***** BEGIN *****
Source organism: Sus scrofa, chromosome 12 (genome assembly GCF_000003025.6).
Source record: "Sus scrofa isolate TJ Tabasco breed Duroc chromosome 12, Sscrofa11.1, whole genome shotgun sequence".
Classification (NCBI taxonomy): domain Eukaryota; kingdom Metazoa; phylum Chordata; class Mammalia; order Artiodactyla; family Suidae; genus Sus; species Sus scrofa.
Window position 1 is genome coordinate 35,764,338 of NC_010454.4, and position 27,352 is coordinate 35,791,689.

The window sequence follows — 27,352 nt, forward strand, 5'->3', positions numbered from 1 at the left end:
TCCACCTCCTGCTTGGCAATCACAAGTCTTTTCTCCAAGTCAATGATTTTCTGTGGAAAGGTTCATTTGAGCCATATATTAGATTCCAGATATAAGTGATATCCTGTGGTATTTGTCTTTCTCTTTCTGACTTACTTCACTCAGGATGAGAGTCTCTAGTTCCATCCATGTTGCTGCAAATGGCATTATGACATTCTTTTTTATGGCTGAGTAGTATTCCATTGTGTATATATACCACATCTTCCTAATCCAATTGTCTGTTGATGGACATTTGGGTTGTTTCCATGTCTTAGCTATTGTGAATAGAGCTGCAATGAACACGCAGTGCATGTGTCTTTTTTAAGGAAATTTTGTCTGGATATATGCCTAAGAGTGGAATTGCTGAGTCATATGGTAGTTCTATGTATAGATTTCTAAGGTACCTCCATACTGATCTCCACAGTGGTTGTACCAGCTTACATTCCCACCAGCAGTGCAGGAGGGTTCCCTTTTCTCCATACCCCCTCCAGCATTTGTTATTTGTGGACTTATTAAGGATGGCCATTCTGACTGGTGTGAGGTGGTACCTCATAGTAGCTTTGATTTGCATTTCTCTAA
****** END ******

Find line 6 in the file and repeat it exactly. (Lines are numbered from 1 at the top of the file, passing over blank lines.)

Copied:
TCCACCTCCTGCTTGGCAATCACAAGTCTTTTCTCCAAGTCAATGATTTTCTGTGGAAAGGTTCATTTGAGCCATATATTAGATTCCAGATATAAGTGATATCCTGTGGTATTTGTCTTTCTCTTTCTGACTTACTTCACTCAGGATGAGAGTCTCTAGTTCCATCCATGTTGCTGCAAATGGCATTATGACATTCTTTTTTATGGCTGAGTAGTATTCCATTGTGTATATATACCACATCTTCCTAATCCAATTGTCTGTTGATGGACATTTGGGTTGTTTCCATGTCTTAGCTATTGTGAATAGAGCTGCAATGAACACGCAGTGCATGTGTCTTTTTTAAGGAAATTTTGTCTGGATATATGCCTAAGAGTGGAATTGCTGAGTCATATGGTAGTTCTATGTATAGATTTCTAAGGTACCTCCATACTGATCTCCACAGTGGTTGTACCAGCTTACATTCCCACCAGCAGTGCAGGAGGGTTCCCTTTTCTCCATACCCCCTCCAGCATTTGTTATTTGTGGACTTATTAAGGATGGCCATTCTGACTGGTGTGAGGTGGTACCTCATAGTAGCTTTGATTTGCATTTCTCTAA